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The Great British ISA – will it work?

The policy that caught my eye in last week’s budget was the Great British ISA. The details are yet to come, but it looks as though investors will receive an extra £5,000 of ISA allowance (a 25% uplift) to invest in UK businesses.

I am wholeheartedly behind ideas that boost personal savings and engagement with financial markets. The reasoning is simple. The average investment portfolio has historically outperformed cash over most 3-5 year timeframes. Over longer horizons, that outperformance only gets more prominent. Of course, there are no guarantees attached – but I still think encouraging more savings into the market is one of the easiest and cheapest ways for governments to make people better off over the long term. Markets have historically done a wonderful job of creating and enhancing wealth.

However, the Great British ISA itself is not designed with wealth creation in mind. Instead, it has been drafted to try and prop up valuations in the very much unloved UK market. Investment Association data shows retail flows into UK funds have been negative in each of the last 8 years. Political instability (one party, but five prime ministers) and the uncertainty around the implementation of Brexit have both weighed on sentiment.

However, underlying performance has been strong. Since those outflows began in 2016, UK dividend payments are up, even after many companies reset during Covid. Earnings growth is very good too, having risen 62% over those same 8 years. By 2026, earnings per share could very well have doubled from that 2016 base. While the UK might not have the glitz and glamour of the US or the Far East, this proves it is home to very good, and resilient businesses. With the price of the assets themselves not keeping pace with earnings growth, these robustly profitable businesses are significantly cheaper than they have been for many years. The valuation of British businesses down by around 25% on a price to earnings (PE) basis.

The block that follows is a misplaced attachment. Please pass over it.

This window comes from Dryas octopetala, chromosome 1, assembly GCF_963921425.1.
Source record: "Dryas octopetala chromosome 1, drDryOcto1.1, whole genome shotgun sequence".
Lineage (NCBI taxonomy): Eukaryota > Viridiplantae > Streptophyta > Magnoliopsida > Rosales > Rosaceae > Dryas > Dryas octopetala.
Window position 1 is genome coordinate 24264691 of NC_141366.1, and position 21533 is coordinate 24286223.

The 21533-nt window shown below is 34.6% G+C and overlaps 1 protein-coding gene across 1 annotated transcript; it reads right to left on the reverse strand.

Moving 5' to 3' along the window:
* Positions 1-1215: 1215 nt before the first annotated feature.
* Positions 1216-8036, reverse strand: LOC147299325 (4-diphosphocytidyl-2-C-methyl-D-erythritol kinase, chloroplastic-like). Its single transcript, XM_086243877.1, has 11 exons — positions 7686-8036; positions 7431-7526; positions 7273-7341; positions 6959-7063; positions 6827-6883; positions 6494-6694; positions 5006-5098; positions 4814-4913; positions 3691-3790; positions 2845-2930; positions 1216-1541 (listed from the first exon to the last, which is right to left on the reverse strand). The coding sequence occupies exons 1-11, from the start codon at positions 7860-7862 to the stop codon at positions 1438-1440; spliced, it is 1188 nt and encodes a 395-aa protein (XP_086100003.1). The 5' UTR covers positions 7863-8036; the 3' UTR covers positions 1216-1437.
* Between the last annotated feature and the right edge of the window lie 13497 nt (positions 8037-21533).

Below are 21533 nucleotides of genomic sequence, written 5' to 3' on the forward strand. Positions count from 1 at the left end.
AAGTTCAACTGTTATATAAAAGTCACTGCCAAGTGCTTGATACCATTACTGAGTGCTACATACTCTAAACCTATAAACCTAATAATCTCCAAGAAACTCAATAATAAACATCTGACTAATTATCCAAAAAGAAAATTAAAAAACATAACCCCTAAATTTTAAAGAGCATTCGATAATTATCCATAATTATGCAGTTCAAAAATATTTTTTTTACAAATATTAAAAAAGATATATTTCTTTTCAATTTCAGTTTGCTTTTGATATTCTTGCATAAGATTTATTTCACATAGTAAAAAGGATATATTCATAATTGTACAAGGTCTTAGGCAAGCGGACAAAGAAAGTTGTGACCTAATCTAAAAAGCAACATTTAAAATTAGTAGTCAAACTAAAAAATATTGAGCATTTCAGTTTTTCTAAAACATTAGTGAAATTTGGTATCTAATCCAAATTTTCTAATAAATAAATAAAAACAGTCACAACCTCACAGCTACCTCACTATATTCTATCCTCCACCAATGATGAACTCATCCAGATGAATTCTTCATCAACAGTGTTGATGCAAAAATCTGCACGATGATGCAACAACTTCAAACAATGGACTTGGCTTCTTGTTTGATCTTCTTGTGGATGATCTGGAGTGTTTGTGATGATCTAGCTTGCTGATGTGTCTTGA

This has not gone unnoticed. American private equity firms are swooping in to buy up UK businesses. And even when there isn’t a buyer, UK firms are moving to set up shop across the pond because listing in the US gives access to more capital and often generates a higher valuation. Those departures are not being offset by more listings either. In fact, 2023 was another multi-year low. The net effect is a drain of London’s capital.

Will the possibility of an extra 25% in ISA pots make a difference? Of course not. At the risk of this article becoming completely arid, I again turn to the numbers. The latest figures, for 2020–21, show about 1.6m people maxed out on subscriptions. And that’s when people were throwing money into the market… 2021 was the second strongest year for retail inflows this century, according to our friends at the IA. If we generously assume the same 1.6m max out and put the extra £5,000 in, that would create an extra £8bn inflow.

But they won’t. And that also assumes those maxing out are all investors, not cash savers. This is likely very wrong – historically Cash ISA subscriptions exceed Stocks & Shares ones. And of the money that does go into Stocks & Shares ISAs, a rather large percentage is not new money. It is just moved from other taxable accounts.